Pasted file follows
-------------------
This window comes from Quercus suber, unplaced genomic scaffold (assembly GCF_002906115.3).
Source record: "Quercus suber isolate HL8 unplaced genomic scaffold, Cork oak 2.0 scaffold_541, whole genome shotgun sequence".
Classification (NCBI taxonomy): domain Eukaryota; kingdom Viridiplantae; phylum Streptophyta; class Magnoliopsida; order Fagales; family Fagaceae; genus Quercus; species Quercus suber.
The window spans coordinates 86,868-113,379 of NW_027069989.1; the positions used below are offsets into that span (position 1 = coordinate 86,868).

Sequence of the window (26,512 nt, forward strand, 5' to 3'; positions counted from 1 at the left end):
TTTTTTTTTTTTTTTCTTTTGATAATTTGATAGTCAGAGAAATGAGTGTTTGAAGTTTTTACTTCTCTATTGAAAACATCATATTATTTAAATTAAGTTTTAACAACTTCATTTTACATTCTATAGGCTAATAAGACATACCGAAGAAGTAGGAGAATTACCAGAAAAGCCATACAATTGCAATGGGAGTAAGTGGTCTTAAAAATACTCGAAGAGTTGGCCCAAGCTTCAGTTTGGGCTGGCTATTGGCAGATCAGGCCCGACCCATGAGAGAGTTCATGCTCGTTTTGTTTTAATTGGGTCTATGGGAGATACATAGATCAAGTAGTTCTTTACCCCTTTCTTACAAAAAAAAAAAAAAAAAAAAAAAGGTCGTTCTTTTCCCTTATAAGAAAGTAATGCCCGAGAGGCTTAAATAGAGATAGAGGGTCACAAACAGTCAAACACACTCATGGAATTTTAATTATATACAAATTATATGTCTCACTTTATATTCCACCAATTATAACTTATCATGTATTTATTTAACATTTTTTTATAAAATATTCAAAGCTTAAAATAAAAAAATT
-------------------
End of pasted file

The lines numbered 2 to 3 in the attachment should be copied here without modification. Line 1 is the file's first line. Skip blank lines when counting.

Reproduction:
Source record: "Quercus suber isolate HL8 unplaced genomic scaffold, Cork oak 2.0 scaffold_541, whole genome shotgun sequence".
Classification (NCBI taxonomy): domain Eukaryota; kingdom Viridiplantae; phylum Streptophyta; class Magnoliopsida; order Fagales; family Fagaceae; genus Quercus; species Quercus suber.